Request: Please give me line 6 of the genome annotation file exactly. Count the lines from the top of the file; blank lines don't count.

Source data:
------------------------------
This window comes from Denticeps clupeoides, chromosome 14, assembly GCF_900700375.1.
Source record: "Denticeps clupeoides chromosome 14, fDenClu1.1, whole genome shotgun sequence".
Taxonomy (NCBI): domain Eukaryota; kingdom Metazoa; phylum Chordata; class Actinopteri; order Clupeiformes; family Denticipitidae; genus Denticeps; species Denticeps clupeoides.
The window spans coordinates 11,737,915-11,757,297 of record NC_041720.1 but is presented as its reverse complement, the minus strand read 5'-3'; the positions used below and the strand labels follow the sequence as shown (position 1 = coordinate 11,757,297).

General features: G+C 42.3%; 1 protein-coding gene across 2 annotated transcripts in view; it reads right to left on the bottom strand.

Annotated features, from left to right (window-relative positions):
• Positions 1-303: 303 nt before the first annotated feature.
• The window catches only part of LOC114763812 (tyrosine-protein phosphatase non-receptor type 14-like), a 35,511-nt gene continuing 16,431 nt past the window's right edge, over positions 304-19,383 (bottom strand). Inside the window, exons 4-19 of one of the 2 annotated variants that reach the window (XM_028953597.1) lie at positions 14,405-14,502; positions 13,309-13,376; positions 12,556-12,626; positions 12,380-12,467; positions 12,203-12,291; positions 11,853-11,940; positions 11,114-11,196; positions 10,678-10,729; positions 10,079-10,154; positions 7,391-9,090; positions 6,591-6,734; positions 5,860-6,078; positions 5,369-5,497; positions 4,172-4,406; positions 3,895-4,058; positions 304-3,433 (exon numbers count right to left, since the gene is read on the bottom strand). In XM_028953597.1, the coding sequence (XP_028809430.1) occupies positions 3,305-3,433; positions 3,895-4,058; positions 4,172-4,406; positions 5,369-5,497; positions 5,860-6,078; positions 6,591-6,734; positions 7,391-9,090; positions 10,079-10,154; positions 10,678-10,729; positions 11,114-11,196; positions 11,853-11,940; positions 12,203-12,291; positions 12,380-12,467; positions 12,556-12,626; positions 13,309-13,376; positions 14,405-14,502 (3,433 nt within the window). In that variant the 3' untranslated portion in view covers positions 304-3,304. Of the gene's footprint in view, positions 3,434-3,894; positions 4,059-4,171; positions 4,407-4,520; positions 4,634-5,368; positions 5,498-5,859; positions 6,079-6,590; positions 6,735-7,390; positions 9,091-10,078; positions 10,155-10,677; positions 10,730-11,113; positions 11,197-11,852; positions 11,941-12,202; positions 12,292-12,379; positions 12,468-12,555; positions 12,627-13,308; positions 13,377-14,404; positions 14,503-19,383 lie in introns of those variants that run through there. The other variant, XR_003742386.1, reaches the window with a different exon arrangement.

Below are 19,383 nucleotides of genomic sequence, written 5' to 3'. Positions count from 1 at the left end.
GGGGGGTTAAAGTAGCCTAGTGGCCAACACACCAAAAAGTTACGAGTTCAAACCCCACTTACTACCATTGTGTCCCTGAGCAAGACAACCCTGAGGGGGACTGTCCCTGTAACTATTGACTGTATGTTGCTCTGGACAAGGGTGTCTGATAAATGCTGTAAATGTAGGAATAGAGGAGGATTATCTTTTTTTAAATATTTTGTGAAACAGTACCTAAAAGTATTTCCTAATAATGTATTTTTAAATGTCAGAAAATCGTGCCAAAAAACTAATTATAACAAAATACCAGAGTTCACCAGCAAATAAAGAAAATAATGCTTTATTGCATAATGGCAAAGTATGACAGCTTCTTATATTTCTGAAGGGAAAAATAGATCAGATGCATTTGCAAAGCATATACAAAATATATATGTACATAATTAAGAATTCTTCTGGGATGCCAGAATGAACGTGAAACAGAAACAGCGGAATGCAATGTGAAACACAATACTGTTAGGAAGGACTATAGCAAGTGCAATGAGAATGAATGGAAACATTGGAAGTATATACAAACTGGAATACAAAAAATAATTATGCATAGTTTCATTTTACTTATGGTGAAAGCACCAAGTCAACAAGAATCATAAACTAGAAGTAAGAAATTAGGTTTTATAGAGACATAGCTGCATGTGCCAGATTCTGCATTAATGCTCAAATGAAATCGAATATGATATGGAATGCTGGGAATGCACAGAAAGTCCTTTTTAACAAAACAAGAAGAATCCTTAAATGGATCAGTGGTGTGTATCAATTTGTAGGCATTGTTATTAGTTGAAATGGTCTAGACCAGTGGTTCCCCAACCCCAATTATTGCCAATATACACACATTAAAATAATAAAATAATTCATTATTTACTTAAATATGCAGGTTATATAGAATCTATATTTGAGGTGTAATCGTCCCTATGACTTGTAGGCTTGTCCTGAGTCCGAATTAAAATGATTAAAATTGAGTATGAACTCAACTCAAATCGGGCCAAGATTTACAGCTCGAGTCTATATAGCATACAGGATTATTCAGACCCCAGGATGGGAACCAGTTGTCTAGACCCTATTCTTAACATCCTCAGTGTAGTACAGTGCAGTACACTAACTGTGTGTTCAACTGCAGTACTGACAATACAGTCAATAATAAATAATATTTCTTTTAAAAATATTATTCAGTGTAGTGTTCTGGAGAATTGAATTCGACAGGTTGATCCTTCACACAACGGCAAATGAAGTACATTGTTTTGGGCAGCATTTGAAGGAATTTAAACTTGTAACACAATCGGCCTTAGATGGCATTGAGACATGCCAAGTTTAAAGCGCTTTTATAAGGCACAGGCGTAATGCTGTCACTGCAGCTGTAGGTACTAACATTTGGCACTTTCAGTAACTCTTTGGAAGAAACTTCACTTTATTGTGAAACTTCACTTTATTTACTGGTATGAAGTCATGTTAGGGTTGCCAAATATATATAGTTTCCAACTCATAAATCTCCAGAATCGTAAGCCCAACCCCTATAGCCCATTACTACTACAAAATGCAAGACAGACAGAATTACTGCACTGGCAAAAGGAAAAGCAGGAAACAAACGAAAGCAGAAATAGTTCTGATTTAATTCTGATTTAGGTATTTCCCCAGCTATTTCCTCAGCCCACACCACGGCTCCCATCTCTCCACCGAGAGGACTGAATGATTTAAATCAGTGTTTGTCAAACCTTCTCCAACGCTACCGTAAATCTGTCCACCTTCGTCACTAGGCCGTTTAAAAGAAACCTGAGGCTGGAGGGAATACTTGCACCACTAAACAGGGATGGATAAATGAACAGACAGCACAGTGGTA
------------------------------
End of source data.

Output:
Annotated features, from left to right (window-relative positions):